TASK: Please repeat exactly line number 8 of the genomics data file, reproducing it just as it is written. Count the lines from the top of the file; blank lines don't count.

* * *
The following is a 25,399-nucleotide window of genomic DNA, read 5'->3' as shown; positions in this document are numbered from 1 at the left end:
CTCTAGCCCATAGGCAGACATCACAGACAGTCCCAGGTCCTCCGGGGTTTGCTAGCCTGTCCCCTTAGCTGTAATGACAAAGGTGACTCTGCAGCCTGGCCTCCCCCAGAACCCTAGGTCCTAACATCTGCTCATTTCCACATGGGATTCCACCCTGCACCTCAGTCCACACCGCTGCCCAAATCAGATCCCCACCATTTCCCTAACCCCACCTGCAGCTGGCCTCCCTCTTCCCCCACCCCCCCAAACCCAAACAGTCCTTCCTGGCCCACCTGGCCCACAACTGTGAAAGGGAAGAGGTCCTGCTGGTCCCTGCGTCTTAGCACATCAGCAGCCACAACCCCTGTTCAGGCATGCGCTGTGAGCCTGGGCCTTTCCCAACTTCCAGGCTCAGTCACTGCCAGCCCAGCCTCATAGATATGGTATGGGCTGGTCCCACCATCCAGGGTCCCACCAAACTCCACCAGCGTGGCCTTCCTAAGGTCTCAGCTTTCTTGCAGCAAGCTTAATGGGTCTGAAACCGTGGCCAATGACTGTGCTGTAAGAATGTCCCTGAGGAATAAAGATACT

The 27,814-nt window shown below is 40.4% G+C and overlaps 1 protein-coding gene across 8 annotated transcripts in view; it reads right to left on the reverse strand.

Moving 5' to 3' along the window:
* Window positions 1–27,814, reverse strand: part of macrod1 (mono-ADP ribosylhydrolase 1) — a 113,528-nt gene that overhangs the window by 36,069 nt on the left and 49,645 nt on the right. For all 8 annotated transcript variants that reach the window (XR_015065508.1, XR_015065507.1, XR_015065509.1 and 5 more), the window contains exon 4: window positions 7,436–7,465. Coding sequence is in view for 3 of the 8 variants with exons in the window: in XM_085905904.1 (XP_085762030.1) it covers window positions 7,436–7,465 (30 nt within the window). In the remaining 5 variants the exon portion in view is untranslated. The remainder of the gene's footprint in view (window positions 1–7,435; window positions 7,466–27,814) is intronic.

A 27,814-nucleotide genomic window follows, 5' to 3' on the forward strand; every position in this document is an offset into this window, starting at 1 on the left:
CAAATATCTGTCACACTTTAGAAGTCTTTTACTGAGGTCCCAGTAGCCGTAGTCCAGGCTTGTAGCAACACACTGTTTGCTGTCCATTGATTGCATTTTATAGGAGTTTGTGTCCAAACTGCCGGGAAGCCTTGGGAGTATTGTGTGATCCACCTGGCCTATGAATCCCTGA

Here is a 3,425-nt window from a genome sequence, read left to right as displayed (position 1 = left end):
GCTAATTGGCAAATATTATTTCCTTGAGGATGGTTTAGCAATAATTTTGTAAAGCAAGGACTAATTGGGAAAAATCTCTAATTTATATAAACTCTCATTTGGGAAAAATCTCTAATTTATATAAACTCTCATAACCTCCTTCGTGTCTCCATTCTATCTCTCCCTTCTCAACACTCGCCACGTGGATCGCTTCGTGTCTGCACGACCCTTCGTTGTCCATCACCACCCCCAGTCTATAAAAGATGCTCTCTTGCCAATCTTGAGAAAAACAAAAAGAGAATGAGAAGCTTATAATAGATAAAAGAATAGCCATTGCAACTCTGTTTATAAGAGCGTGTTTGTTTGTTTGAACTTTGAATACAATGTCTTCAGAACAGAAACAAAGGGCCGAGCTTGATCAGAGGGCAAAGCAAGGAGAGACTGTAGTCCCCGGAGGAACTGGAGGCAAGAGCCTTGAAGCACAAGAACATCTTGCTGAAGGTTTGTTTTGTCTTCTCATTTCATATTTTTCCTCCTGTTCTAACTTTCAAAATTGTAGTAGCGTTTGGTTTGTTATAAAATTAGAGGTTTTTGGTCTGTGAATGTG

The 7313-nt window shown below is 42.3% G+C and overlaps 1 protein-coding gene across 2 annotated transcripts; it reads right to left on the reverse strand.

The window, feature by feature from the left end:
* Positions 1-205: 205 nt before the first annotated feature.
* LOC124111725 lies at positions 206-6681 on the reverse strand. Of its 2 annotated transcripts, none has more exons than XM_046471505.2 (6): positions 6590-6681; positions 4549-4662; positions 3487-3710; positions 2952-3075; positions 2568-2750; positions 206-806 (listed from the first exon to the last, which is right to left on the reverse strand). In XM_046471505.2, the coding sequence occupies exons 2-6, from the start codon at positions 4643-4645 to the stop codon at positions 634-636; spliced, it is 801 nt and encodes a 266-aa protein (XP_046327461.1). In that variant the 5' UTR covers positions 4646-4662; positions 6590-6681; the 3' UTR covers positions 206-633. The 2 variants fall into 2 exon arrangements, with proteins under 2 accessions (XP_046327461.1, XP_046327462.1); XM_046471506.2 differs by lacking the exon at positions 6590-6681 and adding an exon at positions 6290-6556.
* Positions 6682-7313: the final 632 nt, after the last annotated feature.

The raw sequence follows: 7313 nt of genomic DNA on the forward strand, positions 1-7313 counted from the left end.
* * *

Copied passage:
Here is a 3,425-nt window from a genome sequence, read left to right as displayed (position 1 = left end):